Solving $2\arcsin\frac{x}{2}+\arcsin(x\sqrt{2})=\frac{\pi}{2}$

How do I solve this equation:

$$2\arcsin\frac{x}{2}+\arcsin(x\sqrt{2})=\frac{\pi}{2}$$

We know that:

$$\sin(\alpha+\beta)=\sin\alpha\cos\beta+\cos\alpha\sin\beta$$

So letting $\alpha = 2\arcsin\frac{x}{2}$ and $\beta=\arcsin(x\sqrt{2})$ leads to: $\sin\frac{\alpha}{2} = \frac{x}{2}$ and $\sin\beta = x\sqrt{2}$. Finding $\sin\alpha$ and $\cos\alpha$ first:

\begin{align} \cos \frac{\alpha}{2} & = \frac{\sqrt{(4-x^2)}}{2} \\ \sin\alpha & = \sin\left(\frac{\alpha}{2} + \frac{\alpha}{2}\right) = 2\cos\frac{\alpha}{2}\sin\frac{\alpha}{2}\\ & = \frac{x\sqrt{(4-x^2)}}{2} \\ \cos \alpha & = \frac{\sqrt{(4 - (x\sqrt{(4-x^2)})^2)}}{2} = \frac{\sqrt{(4 - x^2(4-x^2))}}{2} \end{align}

And now $\cos\beta$:

\begin{align} \sin \beta & = x\sqrt2 \\ \cos \beta & = \sqrt{1 - 2x^2} \end{align}

Plugging everything together:

$$1 = \frac{x\sqrt{(4-x^2)} \times \sqrt{1 - 2x^2}}{2} + \frac{\sqrt{(4 - x^2(4-x^2))} \times x\sqrt2}{2} \\ 2 = x\sqrt{4-9x^2+2x^4} + x\sqrt{8-8x^2+2x^4} \\ 4 = x^2(4-9x^2+2x^4) + x^2(8-8x^2+2x^4) \\ 0 = 4x^4 -17x^3 + 12x^2 - 4$$

Which is incorrect - the correct answer is $\sqrt{6-4\sqrt2}$. Where did I go wrong?

• When you square both sides at the very end I think you forget to write the term $2x^\sqrt{...}$. Oct 11, 2014 at 11:27
• By the way, notice that $\sqrt{6-4\sqrt2}=2-\sqrt 2$ Oct 11, 2014 at 11:33
• $$1 = \frac{x\sqrt{(4-x^2)} \times \sqrt{1 - 2x^2}}{2} + \frac{\sqrt{(4 - x^2(4-x^2))} \times x\sqrt2}{2}$$ is correct. You start having mistakes just after (some are serious : $(a+b)^2\neq a^2+b^2)$). Oct 11, 2014 at 12:14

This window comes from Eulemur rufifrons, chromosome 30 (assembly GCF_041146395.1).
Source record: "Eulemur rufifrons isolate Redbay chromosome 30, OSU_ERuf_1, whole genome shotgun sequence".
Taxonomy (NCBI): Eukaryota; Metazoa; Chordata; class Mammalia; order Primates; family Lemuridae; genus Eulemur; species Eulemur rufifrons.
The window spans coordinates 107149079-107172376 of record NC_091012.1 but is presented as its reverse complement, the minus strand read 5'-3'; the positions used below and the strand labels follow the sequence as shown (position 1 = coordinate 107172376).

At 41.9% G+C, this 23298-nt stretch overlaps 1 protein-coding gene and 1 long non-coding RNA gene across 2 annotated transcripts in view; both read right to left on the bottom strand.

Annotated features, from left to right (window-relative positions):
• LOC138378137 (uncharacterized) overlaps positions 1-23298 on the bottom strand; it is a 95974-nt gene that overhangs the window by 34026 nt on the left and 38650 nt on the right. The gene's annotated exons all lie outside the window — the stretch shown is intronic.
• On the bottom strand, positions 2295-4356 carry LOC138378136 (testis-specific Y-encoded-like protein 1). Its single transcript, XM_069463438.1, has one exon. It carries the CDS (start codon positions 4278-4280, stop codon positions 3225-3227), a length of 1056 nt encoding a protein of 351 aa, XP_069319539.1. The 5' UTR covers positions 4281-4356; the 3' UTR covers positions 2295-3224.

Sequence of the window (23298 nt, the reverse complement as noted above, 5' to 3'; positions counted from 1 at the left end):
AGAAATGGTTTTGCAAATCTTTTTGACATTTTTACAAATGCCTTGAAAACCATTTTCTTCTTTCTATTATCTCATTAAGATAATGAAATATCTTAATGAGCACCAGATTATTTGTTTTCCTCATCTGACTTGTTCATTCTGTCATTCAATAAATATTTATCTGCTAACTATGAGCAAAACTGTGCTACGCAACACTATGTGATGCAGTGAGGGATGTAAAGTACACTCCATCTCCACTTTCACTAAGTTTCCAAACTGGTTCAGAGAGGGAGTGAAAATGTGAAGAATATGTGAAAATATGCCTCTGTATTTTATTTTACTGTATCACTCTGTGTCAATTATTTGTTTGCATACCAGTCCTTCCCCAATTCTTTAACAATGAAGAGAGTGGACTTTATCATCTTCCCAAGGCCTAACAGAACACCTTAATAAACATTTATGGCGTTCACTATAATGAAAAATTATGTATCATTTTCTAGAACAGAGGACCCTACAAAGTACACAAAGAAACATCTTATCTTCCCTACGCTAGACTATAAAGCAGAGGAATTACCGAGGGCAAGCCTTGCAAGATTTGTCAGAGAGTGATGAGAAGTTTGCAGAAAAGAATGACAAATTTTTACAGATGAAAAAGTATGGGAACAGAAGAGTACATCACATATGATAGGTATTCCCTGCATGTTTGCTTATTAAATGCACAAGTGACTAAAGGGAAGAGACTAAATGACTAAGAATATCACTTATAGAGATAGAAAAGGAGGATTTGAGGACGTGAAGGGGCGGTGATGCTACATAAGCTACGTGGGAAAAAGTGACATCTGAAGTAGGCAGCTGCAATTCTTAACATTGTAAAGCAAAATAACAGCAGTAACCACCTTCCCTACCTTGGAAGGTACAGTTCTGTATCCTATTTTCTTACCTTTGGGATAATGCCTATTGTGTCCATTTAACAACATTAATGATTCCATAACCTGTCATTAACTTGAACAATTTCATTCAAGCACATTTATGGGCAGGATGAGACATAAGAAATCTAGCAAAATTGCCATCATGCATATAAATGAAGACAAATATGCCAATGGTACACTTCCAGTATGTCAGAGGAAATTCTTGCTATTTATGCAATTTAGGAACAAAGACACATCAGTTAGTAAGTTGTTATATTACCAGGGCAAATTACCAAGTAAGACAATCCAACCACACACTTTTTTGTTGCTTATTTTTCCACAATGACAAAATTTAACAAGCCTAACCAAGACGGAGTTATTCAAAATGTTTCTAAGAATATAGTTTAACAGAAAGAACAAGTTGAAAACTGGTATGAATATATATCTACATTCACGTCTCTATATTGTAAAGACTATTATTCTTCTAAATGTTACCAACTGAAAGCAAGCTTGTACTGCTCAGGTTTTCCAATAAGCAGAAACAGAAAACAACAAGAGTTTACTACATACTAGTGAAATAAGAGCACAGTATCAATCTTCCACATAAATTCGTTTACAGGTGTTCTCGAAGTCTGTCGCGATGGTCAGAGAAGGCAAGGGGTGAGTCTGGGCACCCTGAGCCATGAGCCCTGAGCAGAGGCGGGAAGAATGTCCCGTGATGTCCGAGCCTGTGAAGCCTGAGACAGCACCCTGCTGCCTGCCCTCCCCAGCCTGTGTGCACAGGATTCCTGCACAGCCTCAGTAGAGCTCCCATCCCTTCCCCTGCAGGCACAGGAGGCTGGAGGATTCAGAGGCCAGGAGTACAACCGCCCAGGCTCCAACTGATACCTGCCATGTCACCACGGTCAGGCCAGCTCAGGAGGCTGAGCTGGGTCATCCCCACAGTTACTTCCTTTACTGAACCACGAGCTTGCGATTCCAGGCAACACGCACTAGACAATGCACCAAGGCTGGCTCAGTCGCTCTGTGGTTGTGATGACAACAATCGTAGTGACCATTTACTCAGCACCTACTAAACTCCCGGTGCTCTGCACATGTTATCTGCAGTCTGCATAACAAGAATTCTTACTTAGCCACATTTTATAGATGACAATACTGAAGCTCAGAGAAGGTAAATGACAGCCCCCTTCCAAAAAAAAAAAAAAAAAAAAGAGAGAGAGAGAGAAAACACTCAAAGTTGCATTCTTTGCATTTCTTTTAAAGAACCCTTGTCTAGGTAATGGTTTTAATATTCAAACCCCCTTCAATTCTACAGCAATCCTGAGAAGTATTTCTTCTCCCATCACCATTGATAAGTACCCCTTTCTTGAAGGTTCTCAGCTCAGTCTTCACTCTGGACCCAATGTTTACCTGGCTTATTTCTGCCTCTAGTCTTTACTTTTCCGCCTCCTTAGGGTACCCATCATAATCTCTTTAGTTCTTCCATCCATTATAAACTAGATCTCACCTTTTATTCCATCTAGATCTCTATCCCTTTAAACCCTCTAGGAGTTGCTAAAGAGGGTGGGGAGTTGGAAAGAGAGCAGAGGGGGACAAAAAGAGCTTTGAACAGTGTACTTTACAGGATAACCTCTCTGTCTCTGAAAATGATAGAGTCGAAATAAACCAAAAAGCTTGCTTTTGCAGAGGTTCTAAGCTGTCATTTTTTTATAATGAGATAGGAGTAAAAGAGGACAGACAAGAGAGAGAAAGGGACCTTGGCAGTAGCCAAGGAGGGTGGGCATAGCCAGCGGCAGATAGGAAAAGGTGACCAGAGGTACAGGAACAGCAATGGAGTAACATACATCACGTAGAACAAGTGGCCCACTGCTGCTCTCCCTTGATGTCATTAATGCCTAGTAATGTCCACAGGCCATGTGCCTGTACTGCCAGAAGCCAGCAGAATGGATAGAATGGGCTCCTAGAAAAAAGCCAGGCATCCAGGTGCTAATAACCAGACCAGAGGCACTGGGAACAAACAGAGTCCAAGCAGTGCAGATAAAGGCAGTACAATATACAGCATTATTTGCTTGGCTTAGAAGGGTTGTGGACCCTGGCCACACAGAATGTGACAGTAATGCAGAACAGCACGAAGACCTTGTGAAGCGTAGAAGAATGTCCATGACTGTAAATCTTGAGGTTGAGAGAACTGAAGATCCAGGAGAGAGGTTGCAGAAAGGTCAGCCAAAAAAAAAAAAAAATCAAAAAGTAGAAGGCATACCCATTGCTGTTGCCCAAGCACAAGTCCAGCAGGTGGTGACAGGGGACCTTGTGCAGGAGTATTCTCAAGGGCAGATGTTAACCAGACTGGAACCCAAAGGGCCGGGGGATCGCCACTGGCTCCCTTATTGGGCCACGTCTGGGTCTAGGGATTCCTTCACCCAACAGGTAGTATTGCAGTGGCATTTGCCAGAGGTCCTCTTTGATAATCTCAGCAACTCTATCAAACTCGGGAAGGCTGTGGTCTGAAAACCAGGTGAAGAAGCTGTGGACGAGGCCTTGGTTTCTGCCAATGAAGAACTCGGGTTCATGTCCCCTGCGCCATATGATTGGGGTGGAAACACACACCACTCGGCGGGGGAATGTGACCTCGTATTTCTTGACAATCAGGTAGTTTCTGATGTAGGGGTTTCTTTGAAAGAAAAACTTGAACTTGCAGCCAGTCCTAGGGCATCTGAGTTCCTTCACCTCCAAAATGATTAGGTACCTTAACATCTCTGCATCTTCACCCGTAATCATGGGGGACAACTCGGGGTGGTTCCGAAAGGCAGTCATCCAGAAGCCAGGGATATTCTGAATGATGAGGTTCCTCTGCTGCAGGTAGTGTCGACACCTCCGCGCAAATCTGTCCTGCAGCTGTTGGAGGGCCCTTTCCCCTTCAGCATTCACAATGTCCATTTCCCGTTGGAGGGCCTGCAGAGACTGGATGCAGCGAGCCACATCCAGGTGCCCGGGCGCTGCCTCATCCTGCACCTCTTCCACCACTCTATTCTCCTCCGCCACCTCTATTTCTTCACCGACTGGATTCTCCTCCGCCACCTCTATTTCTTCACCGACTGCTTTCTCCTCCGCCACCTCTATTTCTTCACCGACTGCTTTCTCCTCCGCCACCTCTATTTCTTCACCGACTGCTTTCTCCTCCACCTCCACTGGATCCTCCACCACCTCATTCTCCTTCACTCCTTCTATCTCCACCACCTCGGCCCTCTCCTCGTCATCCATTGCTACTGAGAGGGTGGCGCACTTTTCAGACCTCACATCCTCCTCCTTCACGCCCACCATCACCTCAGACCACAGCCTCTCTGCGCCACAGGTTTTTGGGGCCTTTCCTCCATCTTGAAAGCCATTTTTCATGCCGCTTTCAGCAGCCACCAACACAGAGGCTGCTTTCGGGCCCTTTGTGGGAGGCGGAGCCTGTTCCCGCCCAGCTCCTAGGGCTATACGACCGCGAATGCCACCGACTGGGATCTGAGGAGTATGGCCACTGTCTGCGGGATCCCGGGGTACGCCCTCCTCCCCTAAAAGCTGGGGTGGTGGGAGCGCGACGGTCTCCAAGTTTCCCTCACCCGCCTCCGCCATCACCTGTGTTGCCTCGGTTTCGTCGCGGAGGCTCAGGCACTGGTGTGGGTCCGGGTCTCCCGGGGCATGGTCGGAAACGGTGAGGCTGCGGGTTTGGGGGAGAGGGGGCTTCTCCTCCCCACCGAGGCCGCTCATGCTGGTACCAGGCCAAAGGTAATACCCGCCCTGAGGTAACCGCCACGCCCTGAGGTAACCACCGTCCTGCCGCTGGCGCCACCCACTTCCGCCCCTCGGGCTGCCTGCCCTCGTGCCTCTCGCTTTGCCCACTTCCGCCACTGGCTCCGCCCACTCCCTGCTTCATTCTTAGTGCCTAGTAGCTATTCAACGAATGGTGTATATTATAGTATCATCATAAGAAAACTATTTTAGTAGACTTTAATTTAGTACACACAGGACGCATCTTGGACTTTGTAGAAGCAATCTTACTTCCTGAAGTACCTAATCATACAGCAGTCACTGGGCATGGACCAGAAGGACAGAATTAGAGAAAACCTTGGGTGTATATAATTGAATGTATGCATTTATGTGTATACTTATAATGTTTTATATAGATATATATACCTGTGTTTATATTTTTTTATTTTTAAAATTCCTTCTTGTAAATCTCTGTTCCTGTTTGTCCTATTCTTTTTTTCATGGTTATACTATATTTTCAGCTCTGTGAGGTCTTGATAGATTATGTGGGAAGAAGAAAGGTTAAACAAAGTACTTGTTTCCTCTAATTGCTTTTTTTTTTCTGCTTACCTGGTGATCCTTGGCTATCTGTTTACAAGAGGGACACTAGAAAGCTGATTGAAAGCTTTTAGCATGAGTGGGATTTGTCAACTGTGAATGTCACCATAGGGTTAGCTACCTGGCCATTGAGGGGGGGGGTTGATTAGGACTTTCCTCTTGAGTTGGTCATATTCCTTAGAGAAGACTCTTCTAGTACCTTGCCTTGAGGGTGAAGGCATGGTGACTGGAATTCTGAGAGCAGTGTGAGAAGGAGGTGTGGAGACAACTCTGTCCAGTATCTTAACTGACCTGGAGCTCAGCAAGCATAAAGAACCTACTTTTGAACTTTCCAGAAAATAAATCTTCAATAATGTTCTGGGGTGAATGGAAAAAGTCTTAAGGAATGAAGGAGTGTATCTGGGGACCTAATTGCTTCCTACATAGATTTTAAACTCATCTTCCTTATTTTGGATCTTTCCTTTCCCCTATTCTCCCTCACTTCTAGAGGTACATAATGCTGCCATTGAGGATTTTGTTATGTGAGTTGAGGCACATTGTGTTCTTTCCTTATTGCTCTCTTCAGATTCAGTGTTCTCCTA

Let $\arcsin\dfrac x2=y\implies x=2\sin y$

So we have, $$\arcsin(\sqrt2\cdot2\sin y)=\dfrac\pi2-2y$$

Applying sine on both sides, $$\sin\left[\arcsin(\sqrt2\cdot2\sin y)\right]=\sin\left(\dfrac\pi2-2y\right)=\cos2y$$

$$\implies\sqrt2\cdot2\sin y=1-2\sin^2y$$

Rearrange to form a Quadratic Equation in $\sin y$

Check if the values of $x(=2\sin y)$ satisfy the given equation

Observe that $x>0$ as $-\dfrac\pi2<\arcsin(u)<0$ for $u<0$

• I understand the first steps. But how did you move to $\sqrt 2 \sin y$? Oct 11, 2014 at 11:39
• @hohner, If $x=y,\sin x=\sin y$, right? Oct 11, 2014 at 11:41
• Sorry, I still don't understand that progression. Would you mind adding a few steps to make it more explicit? :) Oct 11, 2014 at 11:48
• @hohner, Edited the answer for you Oct 11, 2014 at 11:50